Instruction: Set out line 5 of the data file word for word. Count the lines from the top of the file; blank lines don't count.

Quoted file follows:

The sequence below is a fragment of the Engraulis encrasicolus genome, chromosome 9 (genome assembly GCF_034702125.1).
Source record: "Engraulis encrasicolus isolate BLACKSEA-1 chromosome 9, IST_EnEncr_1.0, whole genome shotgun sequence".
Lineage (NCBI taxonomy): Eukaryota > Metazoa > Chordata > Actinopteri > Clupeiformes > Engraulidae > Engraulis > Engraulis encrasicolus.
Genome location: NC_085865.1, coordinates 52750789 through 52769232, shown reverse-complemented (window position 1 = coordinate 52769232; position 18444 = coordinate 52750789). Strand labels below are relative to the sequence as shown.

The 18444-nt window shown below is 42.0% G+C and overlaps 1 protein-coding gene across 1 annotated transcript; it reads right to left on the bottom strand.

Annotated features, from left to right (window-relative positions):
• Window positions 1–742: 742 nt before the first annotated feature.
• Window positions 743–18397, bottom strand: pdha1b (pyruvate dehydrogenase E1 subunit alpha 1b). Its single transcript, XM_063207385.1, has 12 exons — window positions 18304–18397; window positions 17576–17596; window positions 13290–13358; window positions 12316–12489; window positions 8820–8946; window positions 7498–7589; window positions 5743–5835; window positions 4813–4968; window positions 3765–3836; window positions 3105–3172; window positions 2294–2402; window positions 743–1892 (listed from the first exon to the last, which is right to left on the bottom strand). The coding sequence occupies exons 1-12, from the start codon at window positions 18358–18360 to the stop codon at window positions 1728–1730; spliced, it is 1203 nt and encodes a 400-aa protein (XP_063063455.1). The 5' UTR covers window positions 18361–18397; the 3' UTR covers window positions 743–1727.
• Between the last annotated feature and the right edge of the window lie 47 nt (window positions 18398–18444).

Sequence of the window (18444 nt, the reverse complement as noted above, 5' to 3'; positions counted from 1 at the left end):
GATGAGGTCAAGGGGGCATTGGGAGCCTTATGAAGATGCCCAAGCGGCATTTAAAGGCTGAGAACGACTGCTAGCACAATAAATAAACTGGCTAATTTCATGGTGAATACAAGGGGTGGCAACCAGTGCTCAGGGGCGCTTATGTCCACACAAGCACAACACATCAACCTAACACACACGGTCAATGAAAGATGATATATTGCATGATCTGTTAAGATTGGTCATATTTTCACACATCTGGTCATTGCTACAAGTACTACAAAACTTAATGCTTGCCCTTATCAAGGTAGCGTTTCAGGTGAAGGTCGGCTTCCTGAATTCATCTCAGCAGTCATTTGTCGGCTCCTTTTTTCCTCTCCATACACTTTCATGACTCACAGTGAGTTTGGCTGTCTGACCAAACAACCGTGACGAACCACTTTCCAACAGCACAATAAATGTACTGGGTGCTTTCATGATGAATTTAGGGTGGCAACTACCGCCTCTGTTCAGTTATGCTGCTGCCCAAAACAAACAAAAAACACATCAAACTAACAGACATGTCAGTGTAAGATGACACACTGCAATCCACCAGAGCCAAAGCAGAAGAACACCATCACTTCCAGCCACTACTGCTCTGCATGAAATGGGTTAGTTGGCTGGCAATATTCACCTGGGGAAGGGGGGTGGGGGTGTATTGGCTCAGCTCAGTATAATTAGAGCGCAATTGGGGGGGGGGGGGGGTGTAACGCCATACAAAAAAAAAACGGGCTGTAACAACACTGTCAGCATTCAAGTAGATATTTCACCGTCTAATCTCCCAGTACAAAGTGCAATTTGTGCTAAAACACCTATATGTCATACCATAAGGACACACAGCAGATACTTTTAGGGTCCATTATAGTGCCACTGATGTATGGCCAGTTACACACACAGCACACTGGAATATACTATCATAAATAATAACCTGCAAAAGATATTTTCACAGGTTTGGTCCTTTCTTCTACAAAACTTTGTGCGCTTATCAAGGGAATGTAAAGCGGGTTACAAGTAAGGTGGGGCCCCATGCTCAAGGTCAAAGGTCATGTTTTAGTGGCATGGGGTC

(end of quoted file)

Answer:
The 18444-nt window shown below is 42.0% G+C and overlaps 1 protein-coding gene across 1 annotated transcript; it reads right to left on the bottom strand.